a year of the diagnosis of endometrial cancer).
Penetrance for carriers was estimated with a likelihood-based
approach as in Schaid et al. (25). Cumulative risks to age t years were
assumed to be logistic functions of t,
where estimates for the parameters a and b and the corresponding
standard errors and correlations were obtained by use of asymp-
totic maximum likelihood theory. A 95% confidence interval (CI)
for the cumulative risk to any age t was obtained by simulation.
The hazard ratio was estimated with a likelihood-based approach
that used a model in which the age-specific hazard for a mutation
carrier developing any of the above classes of cancer was assumed
to be the estimated hazard ratio times the sex-, country-, and age-
specific population incidence for the appropriate cancer group.
Average age-specific population incidences in 1998–2002 for each
country were obtained from Cancer Incidence in Five Continents (26).
Hazard ratios were estimated for each cancer group, each sex, and
each age category (as decades of age or as <50 vs ≥50 years), type of
mutation (point mutations, small insertions or deletions, and large
rearrangements), and ascertainment type (population-based vs clin-
ic-based). More than 90% of families were white, making any com-
parison in risks with non-white populations underpowered.
For both the penetrance and the hazard ratios analyses, we cor-
rected for ascertainment by conditioning the likelihood for each
pedigree, which was sampled independently of family cancer history,
on the proband’s MSH6 mutation status, cancer status, and age at
diagnosis. The likelihood for each clinic-based pedigree (which was
assumed to be ascertained because there was a family history of
cancer) and for each population-based pedigree (which was ascer-
tained because there was a family history of colorectal cancer) was
conditioned on the MSH6 mutation status of the proband and the
cancer status and age at censoring (if unaffected) or diagnosis (if af-
fected) of the proband and all relatives (27). For the analyses, we
included all first- and second-degree relatives for population-based
families who were ascertained irrespective of family history; for all
other families, all available relatives were included.
To gauge the number of mutation carriers in our study, we
estimated the number of carriers in the 131 families by using the
laws of Mendelian inheritance to calculate carrier probabilities for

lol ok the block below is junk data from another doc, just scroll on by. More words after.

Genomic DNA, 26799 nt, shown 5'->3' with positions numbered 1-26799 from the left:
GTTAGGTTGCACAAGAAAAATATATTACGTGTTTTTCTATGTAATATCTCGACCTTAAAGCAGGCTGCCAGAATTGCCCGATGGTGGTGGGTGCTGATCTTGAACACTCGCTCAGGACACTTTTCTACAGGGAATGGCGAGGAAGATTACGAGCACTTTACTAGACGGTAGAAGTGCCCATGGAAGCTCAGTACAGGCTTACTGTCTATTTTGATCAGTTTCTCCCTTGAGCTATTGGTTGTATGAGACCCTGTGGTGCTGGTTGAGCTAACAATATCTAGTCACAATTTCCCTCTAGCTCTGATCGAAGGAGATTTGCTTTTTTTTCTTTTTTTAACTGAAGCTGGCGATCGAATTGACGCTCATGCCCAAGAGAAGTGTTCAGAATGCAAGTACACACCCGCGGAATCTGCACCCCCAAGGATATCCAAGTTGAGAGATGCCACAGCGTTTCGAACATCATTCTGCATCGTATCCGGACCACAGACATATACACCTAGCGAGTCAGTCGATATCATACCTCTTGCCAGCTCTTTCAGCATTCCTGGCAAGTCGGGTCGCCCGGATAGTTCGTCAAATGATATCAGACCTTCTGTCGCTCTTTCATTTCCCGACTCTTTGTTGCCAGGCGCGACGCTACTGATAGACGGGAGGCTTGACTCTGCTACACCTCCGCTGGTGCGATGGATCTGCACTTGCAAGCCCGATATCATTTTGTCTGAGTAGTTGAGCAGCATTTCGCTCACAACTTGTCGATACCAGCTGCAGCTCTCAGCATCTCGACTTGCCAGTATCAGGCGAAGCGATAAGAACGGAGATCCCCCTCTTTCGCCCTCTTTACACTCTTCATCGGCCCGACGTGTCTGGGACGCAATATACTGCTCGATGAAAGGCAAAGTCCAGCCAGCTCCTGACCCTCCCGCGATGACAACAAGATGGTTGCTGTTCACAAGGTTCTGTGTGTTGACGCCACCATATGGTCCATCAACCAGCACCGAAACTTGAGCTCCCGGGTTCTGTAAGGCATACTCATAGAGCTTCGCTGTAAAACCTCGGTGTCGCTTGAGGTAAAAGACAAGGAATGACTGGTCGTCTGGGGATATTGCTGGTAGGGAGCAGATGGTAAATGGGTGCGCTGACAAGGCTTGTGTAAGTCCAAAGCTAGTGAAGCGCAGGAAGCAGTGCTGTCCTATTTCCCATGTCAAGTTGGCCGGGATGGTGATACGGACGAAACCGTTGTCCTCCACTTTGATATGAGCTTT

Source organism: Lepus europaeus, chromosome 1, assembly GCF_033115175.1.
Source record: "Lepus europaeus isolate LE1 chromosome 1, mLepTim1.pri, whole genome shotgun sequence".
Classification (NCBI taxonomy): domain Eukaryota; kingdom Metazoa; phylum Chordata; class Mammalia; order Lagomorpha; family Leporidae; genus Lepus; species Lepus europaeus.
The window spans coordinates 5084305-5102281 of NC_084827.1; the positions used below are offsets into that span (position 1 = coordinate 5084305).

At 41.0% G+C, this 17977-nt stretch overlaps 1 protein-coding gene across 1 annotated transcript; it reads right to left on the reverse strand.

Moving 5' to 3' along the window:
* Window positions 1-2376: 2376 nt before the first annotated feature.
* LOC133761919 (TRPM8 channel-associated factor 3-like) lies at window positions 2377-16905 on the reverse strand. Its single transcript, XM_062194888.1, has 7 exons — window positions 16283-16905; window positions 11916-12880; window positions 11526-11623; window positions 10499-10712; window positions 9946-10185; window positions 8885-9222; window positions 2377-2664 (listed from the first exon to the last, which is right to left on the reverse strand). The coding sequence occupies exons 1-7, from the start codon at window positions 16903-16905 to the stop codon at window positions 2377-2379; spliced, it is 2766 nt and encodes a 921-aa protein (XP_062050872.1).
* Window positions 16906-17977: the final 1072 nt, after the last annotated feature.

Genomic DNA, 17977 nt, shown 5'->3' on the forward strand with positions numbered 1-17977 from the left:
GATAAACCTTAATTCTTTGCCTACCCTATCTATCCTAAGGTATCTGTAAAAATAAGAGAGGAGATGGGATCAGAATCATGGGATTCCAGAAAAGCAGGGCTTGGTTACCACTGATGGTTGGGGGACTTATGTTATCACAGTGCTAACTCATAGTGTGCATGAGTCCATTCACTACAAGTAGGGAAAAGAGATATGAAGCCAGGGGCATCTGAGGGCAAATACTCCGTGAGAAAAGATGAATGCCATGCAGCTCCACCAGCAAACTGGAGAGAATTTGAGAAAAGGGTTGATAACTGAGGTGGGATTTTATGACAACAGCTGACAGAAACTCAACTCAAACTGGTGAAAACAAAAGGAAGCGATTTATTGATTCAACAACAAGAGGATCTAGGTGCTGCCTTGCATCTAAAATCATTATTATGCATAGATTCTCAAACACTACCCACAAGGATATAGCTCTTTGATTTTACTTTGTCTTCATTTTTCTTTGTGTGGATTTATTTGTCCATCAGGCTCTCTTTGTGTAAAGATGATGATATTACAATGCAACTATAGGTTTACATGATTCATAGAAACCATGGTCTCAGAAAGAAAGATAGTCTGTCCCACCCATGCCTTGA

every ungenotyped individual that was based on the known family
structure and mutation statuses of relatives. The estimated number
of carriers was calculated by summing the number of known car-
riers and the carrier probabilities of the ungenotyped relatives.
For each cancer group, 10-year cancer risks for carriers who
have not previously been diagnosed with the disease were esti-
mated as [R(t + 10) 2 R(t)]/[1 2 R(t)], where t is the carrier’s age in
years and R(t) and R(t + 10) are the relevant cumulative risks to ages
t and t + 10 years, respectively. Pedigree analyses were performed
196 Articles | JNCI Vol. 102, Issue 3 | February 3, 2010
with the pedigree analysis program MENDEL [Lange et al. (28)]
and other calculations in Stata (Stata Corp, College Station, TX)
version 10 (29).
Among the probands of the 113 families with an identified
mutation in MSH6, 31 carried a point mutation, 77 carried a
small insertion or deletion, and five carried a large insertion or
deletion. There were 74 distinct mutations of which, 22 were
observed across more than one family (range = two to six families)
(Supplementary Table 1, available online).
Among the 113 probands, 42 were sampled from population-
based sources that were independent of their family history or
cancer status, six were sampled from population-based sources
because of family history of cancer, and 65 were ascertained from
clinic-based sources. The personal cancer history of the probands
included 61 with colorectal cancer only, 33 with endometrial can-
cer only, 10 with colorectal and endometrial cancers, two with
ovarian cancer only, two with colorectal and ovarian cancers, one
with endometrial and ovarian cancers, one with small bowel can-
cer, and three with no cancer. Mean age at colorectal cancer diag-
nosis of affected probands was 52 years (SD = 10 years; range = 26–82
years). Mean age at endometrial cancer of affected probands was
51 years (SD = 9 years; range = 31–69 years).
The 48 population-based families included an average of 18.5
relatives per proband and contributed 15 742 person-years for an
estimated 346 mutation carriers; the 65 clinic-based families in-
cluded an average of 19.8 relatives per proband and contributed
35 544 person-years for an estimated 697 mutation carriers (Table 1).
In total (excluding probands), the families contain an estimated